It is thus an object of the invention to provide a registration controller having means for scanning registration marks by use of reflected light, photo responsive means for converting the reflected light to an analog electric signal, and processing circuitry for amplifying, processing and converting the signal to digital for use in controlling the operation of a web processing apparatus.
Another object of the invention is to provide a registration controller as described above wherein the means for scanning the registration marks employs fiber optics as the light transfer medium.
Other objects and advantages of the invention will become apparent hereinafter.
FIG. 1 is a schematic view of a web processing apparatus embodying the present invention;
FIG. 2 is a schematic diagram of a processing circuit provided for amplifying, processing and converting the signal from analog to digital, according to the invention;
FIG. 3 is a schematic diagram of the control circuit provided for controlling the processing circuit depending upon the background color of the web being registered, according to the invention;
FIG. 4 is a view, partially schematic and partially in section, of the fiber optic arrangement employed in one embodiment of the invention;
FIG. 5 is a cross sectional view of FIG. 4, taken generally along line 5--5;
FIG. 6 is a waveform diagram showing the desired waveform pattern for the output of the processor circuit of the invention; and
FIGS. 7 and 8 are waveform diagrams showing what the output would be under certain web conditions without the adjustments provided by the invention.
Referring now to FIG. 1, there is shown a web processing apparatus 10 for processing a continuous web 12 of material. Web processing apparatus 10 is but one example of an apparatus that could employ the registration system which comprises the invention, there being many variations within the scope of the appended claims and the spirit of the invention.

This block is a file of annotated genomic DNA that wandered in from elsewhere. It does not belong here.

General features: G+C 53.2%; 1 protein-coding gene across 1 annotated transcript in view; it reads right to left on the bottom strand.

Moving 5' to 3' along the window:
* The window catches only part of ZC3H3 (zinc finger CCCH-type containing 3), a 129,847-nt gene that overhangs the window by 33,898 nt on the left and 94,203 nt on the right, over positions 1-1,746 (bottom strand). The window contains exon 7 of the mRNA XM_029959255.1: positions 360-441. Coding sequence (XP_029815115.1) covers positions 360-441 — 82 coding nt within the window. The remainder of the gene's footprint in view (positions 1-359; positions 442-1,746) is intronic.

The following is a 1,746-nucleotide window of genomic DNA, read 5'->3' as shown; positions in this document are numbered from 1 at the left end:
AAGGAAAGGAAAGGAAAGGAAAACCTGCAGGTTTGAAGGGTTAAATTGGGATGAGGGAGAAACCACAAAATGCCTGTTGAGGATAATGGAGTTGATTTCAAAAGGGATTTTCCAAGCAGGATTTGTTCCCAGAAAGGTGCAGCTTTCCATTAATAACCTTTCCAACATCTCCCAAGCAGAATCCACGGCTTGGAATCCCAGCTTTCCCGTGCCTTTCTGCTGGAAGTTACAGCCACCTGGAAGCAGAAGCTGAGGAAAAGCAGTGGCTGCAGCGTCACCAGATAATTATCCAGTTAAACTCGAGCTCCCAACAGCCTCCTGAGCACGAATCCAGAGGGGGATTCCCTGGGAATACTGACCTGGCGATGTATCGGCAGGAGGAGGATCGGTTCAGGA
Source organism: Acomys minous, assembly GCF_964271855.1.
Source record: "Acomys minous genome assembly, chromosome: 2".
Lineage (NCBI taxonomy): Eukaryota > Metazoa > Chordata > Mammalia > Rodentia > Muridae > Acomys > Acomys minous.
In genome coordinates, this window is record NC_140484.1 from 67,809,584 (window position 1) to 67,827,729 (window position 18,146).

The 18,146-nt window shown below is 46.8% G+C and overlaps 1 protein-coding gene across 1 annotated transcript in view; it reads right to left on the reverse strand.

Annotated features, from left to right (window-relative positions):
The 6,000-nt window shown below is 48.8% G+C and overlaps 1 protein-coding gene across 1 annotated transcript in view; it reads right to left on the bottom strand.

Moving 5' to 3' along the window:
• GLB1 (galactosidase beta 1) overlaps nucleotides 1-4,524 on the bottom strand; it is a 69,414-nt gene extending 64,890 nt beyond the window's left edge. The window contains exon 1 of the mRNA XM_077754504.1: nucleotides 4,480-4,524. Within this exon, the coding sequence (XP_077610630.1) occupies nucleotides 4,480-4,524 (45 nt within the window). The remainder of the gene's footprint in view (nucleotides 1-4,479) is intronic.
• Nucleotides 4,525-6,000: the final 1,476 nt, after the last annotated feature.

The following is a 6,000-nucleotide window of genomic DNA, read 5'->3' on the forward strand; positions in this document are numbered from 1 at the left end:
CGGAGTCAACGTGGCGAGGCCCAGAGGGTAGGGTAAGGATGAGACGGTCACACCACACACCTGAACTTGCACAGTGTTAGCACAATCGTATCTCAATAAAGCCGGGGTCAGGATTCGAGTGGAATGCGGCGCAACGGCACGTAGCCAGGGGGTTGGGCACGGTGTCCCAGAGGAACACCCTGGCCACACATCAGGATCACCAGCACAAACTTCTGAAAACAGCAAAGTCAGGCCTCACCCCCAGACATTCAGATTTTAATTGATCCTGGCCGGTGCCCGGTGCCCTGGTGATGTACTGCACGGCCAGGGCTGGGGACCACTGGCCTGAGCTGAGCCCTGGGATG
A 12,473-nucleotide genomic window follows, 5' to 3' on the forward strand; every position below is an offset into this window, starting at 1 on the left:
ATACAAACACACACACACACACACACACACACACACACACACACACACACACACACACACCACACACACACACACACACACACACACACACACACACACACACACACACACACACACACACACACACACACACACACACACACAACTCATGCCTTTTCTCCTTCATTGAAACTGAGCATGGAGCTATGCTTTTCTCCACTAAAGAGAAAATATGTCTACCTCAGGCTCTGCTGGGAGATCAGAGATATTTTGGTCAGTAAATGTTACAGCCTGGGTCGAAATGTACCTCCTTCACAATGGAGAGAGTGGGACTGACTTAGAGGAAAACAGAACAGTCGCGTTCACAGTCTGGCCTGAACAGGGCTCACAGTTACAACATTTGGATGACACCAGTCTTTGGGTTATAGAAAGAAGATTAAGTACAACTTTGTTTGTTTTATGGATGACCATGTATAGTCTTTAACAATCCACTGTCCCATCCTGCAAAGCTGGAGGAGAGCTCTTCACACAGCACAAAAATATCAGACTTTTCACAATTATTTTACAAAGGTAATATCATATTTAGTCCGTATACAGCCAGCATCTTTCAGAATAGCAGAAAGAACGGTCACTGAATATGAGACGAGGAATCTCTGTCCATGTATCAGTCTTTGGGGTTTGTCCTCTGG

In this embodiment, the apparatus 10 may include various rolls 14 for straightening and aligning the web 12 and dancer roll means 16 for providing proper tension to the web 12, as the web moves in the direction indicated by the arrow 18 from a web source (not shown). After the web 12 passes over the rolls 14 and 16, it continues to a processing station 20, where it is cut or printed as required. Before the web 12 is cut and/or printed, however, the web must be in the correct lengthwise location respective to the processing station 20 so that the cutting or printing takes place at the proper sites lengthwise on the web 12. In order to ensure that this is true, a registration controller 22 is provided for sensing registration marks (not shown) on the web and determining from those marks whether the web 12 is properly located or not. The registration controller 22 has connected thereto a scanner 24, which is located adjacent the web 12 at some suitable point along the path of the web. The controller 22 uses the scanner 24 to sense the existence of the registration marks in a manner to be described presently.
Referring now to FIGS. 2 and 3, the registration controller 22 preferably includes the electrical circuits shown in those figures. FIG. 2 shows a circuit 26 for processing the input from the scanner 24 (FIG. 1), amplifying it and producing an analog output at 28 and a digital output at 30. A plurality of such circuits may be provided if it is desired to receive and process signals from multiple scanners 24. These circuits receive their power from any suitable power supply means (not shown).